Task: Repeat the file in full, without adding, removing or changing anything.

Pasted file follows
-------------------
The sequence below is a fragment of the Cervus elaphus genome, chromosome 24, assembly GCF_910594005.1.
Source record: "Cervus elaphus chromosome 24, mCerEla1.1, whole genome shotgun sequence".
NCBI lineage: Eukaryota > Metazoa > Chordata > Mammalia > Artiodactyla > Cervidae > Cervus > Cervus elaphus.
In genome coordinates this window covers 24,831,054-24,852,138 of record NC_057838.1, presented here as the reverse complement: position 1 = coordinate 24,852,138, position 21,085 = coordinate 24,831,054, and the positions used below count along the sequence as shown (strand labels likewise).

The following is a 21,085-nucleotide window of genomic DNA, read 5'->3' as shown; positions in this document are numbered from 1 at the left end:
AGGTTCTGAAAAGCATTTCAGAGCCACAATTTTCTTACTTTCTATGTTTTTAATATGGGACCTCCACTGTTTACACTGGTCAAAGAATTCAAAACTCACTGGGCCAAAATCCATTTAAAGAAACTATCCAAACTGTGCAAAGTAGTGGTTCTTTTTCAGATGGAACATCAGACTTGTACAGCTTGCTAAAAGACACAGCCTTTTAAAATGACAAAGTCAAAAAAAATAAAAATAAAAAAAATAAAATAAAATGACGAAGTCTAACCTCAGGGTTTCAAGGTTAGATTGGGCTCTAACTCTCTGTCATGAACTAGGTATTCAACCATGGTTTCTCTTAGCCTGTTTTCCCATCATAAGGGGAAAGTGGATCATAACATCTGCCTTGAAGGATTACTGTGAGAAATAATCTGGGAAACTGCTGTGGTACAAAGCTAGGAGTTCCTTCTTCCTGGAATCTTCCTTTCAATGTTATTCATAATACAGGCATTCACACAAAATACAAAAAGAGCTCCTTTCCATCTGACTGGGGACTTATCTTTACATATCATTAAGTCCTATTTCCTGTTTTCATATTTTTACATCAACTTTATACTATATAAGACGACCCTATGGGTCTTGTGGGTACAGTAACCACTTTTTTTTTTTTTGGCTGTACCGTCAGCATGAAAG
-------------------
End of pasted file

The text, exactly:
The sequence below is a fragment of the Cervus elaphus genome, chromosome 24, assembly GCF_910594005.1.
Source record: "Cervus elaphus chromosome 24, mCerEla1.1, whole genome shotgun sequence".
NCBI lineage: Eukaryota > Metazoa > Chordata > Mammalia > Artiodactyla > Cervidae > Cervus > Cervus elaphus.
In genome coordinates this window covers 24,831,054-24,852,138 of record NC_057838.1, presented here as the reverse complement: position 1 = coordinate 24,852,138, position 21,085 = coordinate 24,831,054, and the positions used below count along the sequence as shown (strand labels likewise).

The following is a 21,085-nucleotide window of genomic DNA, read 5'->3' as shown; positions in this document are numbered from 1 at the left end:
AGGTTCTGAAAAGCATTTCAGAGCCACAATTTTCTTACTTTCTATGTTTTTAATATGGGACCTCCACTGTTTACACTGGTCAAAGAATTCAAAACTCACTGGGCCAAAATCCATTTAAAGAAACTATCCAAACTGTGCAAAGTAGTGGTTCTTTTTCAGATGGAACATCAGACTTGTACAGCTTGCTAAAAGACACAGCCTTTTAAAATGACAAAGTCAAAAAAAATAAAAATAAAAAAAATAAAATAAAATGACGAAGTCTAACCTCAGGGTTTCAAGGTTAGATTGGGCTCTAACTCTCTGTCATGAACTAGGTATTCAACCATGGTTTCTCTTAGCCTGTTTTCCCATCATAAGGGGAAAGTGGATCATAACATCTGCCTTGAAGGATTACTGTGAGAAATAATCTGGGAAACTGCTGTGGTACAAAGCTAGGAGTTCCTTCTTCCTGGAATCTTCCTTTCAATGTTATTCATAATACAGGCATTCACACAAAATACAAAAAGAGCTCCTTTCCATCTGACTGGGGACTTATCTTTACATATCATTAAGTCCTATTTCCTGTTTTCATATTTTTACATCAACTTTATACTATATAAGACGACCCTATGGGTCTTGTGGGTACAGTAACCACTTTTTTTTTTTTTGGCTGTACCGTCAGCATGAAAG